The penalties are killer, but they don't always wipe out the reward.  If the Seahawks were more disciplined on penalties that occurred on the offensive line and Brandon Browner, then we wouldn't rank right near the top of the league in that category and we could still lay some people out.

I'm not affiliated with the league in any way, so I think it's fair to say that I encourage you Kam Chancellor.  No matter what our record is, I would pay to watch you play.

 

I learned that touching a quarterback in the top of his chest is 15 yards, and poking him in the eye is good aim

With 4:40 to go in the third quarter, K.J. Wright pushed Rex Grossman down right under his chin, potentially he touched the face mask (It didn't look that way to me, but I've been wrong before) and drew a 15 yard penalty.  Shortly thereafter, Brandon Mebane poked Grossman in the eye and the result was that Grossman's eye hurt.

Not that I'm saying "HEY! PENALIZE OUR OWN PLAYER!" but instead I am pointing out how stupid some of the NFL rules are.

Minor penalties that are 5 yards and an automatic first down?

Taking one minute to decide that Grossman was guilty of intentional grounding when he was immediately pummeled late in the game and threw the ball to an area that had less Redskins than a blanket factory.

There were questionable calls in the game, but the most questionable call in the NFL is the decision to make certain things a penalty that can decide a game and other things be perfectly legal.  We did get screwed on more than one occasion, but I guess were lucky that pulling a Jeepers Creepers on Rex Grossman is perfectly acceptable.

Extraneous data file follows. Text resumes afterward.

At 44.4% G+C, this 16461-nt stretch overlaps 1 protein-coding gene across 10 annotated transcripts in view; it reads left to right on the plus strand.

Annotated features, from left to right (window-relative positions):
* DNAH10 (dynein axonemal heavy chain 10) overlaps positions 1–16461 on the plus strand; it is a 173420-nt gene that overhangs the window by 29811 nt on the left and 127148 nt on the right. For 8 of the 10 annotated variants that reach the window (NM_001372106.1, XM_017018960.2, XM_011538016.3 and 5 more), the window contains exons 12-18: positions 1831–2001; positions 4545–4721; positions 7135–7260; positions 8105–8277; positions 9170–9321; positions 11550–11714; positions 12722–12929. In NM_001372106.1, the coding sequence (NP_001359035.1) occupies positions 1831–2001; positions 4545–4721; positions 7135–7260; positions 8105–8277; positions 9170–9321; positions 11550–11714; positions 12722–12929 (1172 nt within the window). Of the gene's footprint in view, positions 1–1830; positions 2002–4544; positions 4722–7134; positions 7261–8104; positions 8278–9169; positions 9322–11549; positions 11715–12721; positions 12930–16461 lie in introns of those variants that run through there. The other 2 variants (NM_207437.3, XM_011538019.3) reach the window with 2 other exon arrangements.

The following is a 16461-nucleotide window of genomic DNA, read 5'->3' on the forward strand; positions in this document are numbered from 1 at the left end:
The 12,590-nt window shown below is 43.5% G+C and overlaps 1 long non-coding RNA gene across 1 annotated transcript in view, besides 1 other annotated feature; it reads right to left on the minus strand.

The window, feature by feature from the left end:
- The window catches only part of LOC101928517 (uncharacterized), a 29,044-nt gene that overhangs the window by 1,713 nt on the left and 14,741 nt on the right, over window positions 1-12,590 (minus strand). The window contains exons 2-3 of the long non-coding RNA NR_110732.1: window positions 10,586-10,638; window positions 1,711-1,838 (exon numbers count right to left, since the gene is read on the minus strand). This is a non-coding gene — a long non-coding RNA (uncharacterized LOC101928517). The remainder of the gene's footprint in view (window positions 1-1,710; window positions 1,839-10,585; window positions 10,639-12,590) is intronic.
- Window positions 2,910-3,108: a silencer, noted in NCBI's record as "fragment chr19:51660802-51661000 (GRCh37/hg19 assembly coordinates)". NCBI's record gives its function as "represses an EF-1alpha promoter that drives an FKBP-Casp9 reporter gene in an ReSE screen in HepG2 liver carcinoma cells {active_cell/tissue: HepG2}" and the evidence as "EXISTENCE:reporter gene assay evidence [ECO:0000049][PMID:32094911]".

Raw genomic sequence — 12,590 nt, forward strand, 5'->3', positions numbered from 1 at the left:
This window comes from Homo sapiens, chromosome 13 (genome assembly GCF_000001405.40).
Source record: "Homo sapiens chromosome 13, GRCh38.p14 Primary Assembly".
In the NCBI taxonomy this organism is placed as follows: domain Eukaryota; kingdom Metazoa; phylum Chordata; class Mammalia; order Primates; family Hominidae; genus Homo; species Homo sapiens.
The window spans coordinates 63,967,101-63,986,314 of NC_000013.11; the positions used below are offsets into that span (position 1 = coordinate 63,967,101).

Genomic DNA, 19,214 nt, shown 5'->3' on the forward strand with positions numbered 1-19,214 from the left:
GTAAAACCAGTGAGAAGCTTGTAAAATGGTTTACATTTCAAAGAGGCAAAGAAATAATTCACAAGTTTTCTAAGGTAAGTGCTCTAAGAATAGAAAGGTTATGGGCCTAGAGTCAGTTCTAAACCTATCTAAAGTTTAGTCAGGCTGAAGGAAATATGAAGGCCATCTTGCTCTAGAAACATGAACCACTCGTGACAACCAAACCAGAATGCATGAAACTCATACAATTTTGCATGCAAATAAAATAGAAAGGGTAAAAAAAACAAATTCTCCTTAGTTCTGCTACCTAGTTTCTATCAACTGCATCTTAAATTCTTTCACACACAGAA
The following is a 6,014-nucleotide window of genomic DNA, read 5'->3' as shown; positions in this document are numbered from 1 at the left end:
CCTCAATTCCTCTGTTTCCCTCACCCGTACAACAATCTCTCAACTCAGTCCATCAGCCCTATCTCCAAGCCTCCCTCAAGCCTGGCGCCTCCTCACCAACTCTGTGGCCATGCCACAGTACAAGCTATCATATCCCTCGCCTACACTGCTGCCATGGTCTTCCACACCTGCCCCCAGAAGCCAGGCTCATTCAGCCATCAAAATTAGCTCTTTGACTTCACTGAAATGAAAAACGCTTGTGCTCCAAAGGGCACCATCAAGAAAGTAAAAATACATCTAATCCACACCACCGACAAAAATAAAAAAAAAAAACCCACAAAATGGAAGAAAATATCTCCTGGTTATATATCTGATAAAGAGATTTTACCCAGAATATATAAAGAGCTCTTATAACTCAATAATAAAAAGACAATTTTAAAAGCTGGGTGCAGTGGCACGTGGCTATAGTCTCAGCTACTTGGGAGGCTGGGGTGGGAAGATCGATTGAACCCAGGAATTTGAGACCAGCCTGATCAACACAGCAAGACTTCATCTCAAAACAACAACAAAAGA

Most importantly...

I learned that the Seahawks are not going to make the playoffs

A 5-6 record would be very interesting today.  With every team in the NFC other than Green Bay and San Francisco currently at either 7-4 or 4-7, then the Hawks would have looked interesting at 5-6.  

The Packers and Niners are going to win their divisions.  Then two division titles will go to either Dallas, New York, New Orleans, or Atlanta.  And then two wild cards will either go to either of those teams or to Detroit or Chicago.  There are six teams fighting for four spots.

The other half of the NFC is out of it.  

If the Hawks had been 5-6, then they would be two games back with five winnable games left.  Now, the best they can hope for is 9-7, and while that might be worth a wild card... do you really think that the Seahawks will win their last five games?

Did you watch Tarvaris yesterday?  Hell, did you even read my article or did you skip to this part?!  That would be weird.

I think Seattle is a good team and in certain circumstances, they would be a fortunate playoff team with this roster.  If they had been more fortunate against Cleveland, Atlanta, and Washington, then they would be in a wild card spot right now.

But they need to be better than just being fortunate.  Seattle needs to be fortunate and good better.  We can't expect to just be good, like the Packers are good or the Patriots are good, in 2012 we need to hope to be fortunate and good.  That's how most teams make the playoffs anyway.

I still see a team that has two cornerstones at the safety positions, an emerging star in Richard Sherman, talent and potential at linebacker, an unstoppable force named Red, a punishing pass rusher in Chris Clemons, a building brick wall at left tackle, a number one wide receiver that can't stay healthy, an undrafted free agent that could be one of the best slot receivers in the game, and an upcoming free agent running back that seems to like it here and has mutual affection coming back at him.

The Seahawks have the frame of a car that's a real beauty, but they need to drop the 450-horsepower engine into it.  Hopefully that's what we get next season, or at the very least, we upgrade from the engine that just keeps turning over and over and over again.